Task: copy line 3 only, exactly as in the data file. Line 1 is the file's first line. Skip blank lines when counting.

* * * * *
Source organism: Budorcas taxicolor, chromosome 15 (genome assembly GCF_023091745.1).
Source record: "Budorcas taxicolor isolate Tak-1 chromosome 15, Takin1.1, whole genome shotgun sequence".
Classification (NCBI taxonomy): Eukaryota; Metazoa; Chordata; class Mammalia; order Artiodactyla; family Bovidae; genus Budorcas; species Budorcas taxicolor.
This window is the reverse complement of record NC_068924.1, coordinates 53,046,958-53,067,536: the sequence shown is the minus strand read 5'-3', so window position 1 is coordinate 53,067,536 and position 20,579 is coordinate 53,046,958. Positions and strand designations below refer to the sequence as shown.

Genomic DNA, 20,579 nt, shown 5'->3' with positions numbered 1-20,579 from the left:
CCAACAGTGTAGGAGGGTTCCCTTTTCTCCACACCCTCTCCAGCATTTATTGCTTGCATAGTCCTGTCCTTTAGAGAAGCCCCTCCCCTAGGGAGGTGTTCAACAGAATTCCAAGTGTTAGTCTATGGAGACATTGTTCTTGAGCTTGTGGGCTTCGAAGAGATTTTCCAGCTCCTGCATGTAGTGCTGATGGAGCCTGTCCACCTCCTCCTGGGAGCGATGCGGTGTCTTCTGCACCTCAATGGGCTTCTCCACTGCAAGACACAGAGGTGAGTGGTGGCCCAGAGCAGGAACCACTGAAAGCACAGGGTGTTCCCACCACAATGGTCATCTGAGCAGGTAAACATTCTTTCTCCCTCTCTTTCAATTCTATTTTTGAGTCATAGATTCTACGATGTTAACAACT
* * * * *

Classification (NCBI taxonomy): Eukaryota; Metazoa; Chordata; class Mammalia; order Artiodactyla; family Bovidae; genus Budorcas; species Budorcas taxicolor.